Advice to bond applicants

With the interest rates at their lowest levels for some 30 years (the nearest we have recently come to the current levels was in April 2005 when the rate was 10.5%), home buying looks very attractive - and, says his group is witnessing a much stronger demand and a renewed willingness to consider homeownership.

But there is a serious danger here: many buyers will assume that the current low rates will be maintained for a long time and, thinking this way, they may easily over-commit themselves on their bond payments, only to find that when rates do rise "as they inevitably will", they are in trouble.

If one thing in financial circles can be predicted with absolute certainty, it is that today's very favourable rates will not last forever.

One has only to look at the interest rate's recent performance to understand how regularly changes occur - since 1990 the rate has changed 63 times. Even more significantly, the average rate over that period was 16.4% - approximately 7% higher than the current rate.

Two or three years from now interest rates could easily be at 14 or 15% again.

While it is true that financial cycles never follow exactly the same patterns as before, it is also true that they do occur.

So if you are an eager buyer now making plans to become a homeowner assuming that you qualify for a bond our advice is to pitch the bond application as if the rate will soon be 13.5%, ie, apply for a bond roughly 20% below the maximum value which the bondholder could now be given. The applicant can work this out with a good estate agent or mortgage originator - let him just make sure that, if and when rates rise, he will not have a problem.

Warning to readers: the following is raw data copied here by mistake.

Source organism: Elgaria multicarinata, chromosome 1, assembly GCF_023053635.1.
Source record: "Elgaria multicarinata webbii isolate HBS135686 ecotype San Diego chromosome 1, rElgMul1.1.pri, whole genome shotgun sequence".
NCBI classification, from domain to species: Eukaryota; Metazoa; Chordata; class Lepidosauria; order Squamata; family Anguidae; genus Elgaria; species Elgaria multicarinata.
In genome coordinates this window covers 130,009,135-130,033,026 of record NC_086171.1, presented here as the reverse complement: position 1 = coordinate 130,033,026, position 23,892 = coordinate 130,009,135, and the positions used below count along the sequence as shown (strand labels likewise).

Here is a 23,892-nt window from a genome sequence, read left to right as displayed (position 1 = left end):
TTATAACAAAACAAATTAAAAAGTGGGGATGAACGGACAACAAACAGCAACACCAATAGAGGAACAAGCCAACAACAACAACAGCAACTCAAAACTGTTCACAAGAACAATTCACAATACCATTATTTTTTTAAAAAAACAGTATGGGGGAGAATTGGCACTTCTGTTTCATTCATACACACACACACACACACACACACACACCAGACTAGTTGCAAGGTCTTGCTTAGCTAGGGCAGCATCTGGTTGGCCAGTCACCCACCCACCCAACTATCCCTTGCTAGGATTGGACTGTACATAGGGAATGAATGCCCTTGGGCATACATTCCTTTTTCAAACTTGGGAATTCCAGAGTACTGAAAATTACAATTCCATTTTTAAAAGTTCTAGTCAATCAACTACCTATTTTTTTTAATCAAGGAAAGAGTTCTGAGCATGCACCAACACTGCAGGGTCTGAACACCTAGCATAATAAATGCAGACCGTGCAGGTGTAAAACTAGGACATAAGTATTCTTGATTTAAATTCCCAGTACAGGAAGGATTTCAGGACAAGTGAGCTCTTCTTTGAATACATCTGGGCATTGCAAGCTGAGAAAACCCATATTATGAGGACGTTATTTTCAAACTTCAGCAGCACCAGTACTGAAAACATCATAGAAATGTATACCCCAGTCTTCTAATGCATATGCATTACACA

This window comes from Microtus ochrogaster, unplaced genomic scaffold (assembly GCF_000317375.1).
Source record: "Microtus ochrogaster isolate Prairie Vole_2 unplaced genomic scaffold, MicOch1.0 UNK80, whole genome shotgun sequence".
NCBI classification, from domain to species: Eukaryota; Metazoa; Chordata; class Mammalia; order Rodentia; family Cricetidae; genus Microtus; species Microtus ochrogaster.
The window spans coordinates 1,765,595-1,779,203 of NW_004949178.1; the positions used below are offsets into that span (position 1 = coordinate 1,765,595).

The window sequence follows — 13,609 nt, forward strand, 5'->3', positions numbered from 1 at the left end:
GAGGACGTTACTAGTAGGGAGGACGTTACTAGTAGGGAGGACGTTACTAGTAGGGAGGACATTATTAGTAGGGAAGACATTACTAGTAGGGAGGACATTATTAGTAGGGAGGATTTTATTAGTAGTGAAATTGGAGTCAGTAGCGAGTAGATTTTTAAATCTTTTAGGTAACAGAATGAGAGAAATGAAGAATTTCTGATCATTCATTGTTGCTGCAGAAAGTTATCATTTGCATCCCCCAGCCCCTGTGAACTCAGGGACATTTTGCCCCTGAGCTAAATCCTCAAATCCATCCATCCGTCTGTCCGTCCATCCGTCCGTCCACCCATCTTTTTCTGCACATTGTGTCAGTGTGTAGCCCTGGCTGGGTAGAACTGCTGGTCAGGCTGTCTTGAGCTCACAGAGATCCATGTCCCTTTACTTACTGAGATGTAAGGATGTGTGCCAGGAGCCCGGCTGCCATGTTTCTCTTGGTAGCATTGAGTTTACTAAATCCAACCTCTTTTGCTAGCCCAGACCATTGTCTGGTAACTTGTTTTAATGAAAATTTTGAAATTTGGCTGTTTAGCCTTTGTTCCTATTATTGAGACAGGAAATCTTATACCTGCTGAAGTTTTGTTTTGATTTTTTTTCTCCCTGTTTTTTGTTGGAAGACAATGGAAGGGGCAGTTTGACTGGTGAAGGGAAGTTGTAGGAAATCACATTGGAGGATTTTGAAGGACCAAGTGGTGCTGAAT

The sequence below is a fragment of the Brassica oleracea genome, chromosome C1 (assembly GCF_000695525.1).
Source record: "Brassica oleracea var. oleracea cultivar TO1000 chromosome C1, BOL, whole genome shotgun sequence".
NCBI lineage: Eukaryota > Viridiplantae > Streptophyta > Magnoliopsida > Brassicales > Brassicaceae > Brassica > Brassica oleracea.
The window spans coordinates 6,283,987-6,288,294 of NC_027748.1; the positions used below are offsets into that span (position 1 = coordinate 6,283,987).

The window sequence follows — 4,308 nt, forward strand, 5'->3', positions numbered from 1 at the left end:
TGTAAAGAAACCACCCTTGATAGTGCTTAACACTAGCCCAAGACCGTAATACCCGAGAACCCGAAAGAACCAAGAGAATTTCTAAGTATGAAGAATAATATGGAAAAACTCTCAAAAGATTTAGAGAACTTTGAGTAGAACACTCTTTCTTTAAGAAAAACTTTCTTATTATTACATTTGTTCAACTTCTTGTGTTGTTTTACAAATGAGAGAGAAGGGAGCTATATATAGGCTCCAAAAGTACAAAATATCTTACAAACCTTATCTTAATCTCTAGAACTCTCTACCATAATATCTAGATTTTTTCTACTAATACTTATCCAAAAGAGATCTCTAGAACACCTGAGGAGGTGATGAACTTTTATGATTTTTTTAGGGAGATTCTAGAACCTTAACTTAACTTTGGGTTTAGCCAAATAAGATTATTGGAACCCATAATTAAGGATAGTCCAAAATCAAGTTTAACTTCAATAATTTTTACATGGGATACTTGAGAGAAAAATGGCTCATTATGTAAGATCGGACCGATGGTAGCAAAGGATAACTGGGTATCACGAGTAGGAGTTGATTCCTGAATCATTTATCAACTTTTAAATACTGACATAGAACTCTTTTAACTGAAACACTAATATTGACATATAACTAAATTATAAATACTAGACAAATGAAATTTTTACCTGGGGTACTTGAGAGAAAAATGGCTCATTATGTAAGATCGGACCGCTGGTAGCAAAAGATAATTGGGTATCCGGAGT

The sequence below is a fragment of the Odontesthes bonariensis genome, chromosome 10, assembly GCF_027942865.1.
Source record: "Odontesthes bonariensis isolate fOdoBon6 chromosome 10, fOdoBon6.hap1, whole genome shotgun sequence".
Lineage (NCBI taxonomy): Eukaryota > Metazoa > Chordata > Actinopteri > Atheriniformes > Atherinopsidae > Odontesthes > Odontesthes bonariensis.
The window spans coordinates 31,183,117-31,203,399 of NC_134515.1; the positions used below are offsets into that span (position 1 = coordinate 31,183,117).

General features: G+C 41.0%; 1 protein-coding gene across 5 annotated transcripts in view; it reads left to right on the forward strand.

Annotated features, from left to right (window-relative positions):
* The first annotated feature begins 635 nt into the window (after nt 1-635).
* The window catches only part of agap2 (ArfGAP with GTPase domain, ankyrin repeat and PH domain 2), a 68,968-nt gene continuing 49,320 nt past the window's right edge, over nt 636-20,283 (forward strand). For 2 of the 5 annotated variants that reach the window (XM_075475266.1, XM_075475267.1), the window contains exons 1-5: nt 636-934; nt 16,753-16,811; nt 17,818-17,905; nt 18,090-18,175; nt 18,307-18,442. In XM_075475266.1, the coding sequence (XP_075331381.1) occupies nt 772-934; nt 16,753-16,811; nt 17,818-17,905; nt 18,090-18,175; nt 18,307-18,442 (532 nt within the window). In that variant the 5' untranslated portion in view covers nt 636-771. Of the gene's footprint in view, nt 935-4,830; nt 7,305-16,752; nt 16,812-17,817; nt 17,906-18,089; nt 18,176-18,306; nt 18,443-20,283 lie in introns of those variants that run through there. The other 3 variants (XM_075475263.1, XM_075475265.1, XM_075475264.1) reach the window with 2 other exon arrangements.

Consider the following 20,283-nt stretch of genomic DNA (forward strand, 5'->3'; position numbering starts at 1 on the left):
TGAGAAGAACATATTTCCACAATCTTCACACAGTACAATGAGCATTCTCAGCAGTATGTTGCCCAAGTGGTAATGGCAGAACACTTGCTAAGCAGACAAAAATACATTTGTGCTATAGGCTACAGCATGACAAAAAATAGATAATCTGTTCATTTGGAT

For example, supposing the bond applicant has a sound credit track record and is a steady salaried employee earning ±R40 000 per month, he might qualify for a bond of R1m- but we would suggest that he applies for a bond of R800 000. If this means that he has to opt for a less prestigious area or a similar, less luxurious home, so be it. He can upgrade later.

This is infinitely preferable to finding when rates rise that the higher payments are causing distress.

Just how significant future interest rises could be can be seen from the fact that at current rates a R800 000 bond would cost R7 546 monthly. If and when the rates do rise to 13.5% this monthly payment would rise to R9 656 - an increase of over R2 000 per month.

If at all possible while rates are low, the bondholder should pay above the stipulated monthly rate and thereby shorten the payoff period and build up a savings nest egg.

Even a few extra hundred rand paid each month will shorten the payback period by years - and it will also reduce the time before an upgrade is possible.

Article by: Tony Clarke -